After making waves on the international stage and lifting up the Penrose Cup at the end of this past season, Troy Terry will be looking to take the next step in his junior year with the Denver Pioneers.
As children, almost every player has dreams play for their local teams. It was no different for Terry, who grew up playing within the Littleton hockey program before moving on to the Colorado Thunderbirds — all while keeping his eyes focused on the Pioneers.
“Growing up, I actually had season tickets for DU, and it was always a dream of mine to play for them. When I was around the age of 15, Colorado College had reached out to me about playing for them — DU must have caught on about this; they wanted to recruit me not long after.”
An NHL future awaits Terry after being drafted by the Anaheim Ducks in the 5th round (148th overall) of the 2015 draft, but that can wait — the Colorado native is looking to add another NCAA championship crown to his résumé; the Pioneers are the early title favorites once again this season. “I think it’s an honor to be considered as the favorites to repeat, but it’s also some added pressure for the team,” Terry said. Right now, we’re just focused on going day-by-day; we still have a long season ahead of us.”
In case Terry’s national championship and draft status didn’t impress, his success on the international stage — winning two gold medals with the USA Under-18 and Under-20 national teams — certainly should. Earlier this year, Terry was able to make a name for himself in the semi-finals of the 2017 World Junior Championships, when he scored three shootout goals, advancing Team USA into the championship round against Team Canada, where the Americans would ultimately win the gold medal in dramatic fashion.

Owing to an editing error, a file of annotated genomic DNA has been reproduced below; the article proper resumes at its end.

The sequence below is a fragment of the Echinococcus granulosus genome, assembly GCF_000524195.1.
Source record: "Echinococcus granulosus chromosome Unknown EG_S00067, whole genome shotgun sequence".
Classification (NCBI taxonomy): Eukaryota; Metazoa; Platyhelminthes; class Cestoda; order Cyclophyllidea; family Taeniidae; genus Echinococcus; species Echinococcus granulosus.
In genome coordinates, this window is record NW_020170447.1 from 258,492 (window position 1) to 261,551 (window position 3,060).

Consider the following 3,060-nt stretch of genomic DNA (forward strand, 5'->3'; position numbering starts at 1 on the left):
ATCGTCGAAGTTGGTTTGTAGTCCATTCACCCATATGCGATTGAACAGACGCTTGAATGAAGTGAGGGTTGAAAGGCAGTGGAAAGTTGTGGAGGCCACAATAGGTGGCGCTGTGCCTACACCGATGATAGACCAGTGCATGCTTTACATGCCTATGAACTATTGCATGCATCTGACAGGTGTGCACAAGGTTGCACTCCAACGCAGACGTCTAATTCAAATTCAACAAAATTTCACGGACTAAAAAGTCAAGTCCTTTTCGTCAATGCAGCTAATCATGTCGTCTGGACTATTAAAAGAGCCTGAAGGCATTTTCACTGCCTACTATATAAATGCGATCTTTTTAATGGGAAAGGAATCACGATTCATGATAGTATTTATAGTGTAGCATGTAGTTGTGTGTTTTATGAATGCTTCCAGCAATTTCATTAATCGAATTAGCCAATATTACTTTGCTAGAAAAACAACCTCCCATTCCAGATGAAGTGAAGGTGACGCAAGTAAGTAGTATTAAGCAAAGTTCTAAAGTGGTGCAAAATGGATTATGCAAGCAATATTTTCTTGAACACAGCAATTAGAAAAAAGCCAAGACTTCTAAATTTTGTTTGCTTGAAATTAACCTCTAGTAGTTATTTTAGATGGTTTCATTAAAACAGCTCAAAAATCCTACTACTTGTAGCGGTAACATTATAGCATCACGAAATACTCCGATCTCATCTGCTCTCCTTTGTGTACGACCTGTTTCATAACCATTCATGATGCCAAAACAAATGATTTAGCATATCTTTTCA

Now one of the team’s leaders, Terry will be taking some of the team’s younger players under his wing. “I think that it’s an exciting opportunity to be able to teach some of these younger players about how to approach their first season heading into the NCAA, and I think that they’re adjusting to that fairly well.”
One of those players is Finnish freshman, Jaako Heikkinen, who is making the transition from the top Finnish junior league to the NCAA — a not-so-simple task. However, Terry isn’t alone in the role; fellow-Finn Henrik Borgstrom will also be helping out. “I haven’t really helped him that much,” Borgstrom demurred. “I feel like he’s a really smart kid, and I’ve known him since I was seven years old. He is a friend of mine, and of course, I can give him some advice whenever needed.”
With the Colorado Eagles due to make their move to the AHL next season, hometown kids are excited about the opportunity this will present for the state of Colorado — Terry’s one of them. “I went to a couple of Eagles games when I was younger, and I always highly enjoyed their games. I think that the move up to the AHL is huge for the state of Colorado, and is fantastic for the close hockey community there [in Loveland], as well as for the state of Colorado and the Colorado Avalanche.”
After spending plenty of time playing with Pioneer alum and New Jersey Devils defenseman Will Butcher, Terry has been able to keep in touch with him; gaining valuable advice from the former Pioneers captain. “One of the main pieces of advice that he has given to us, as we head towards the start of our careers in the NHL, is just to remain composed and take it game by game.”
As the Pioneers continue to receive plenty of deserved hype, Terry and his teammates are completely focused and aware of the long season ahead of them — a season that can re-write Pioneers history once again.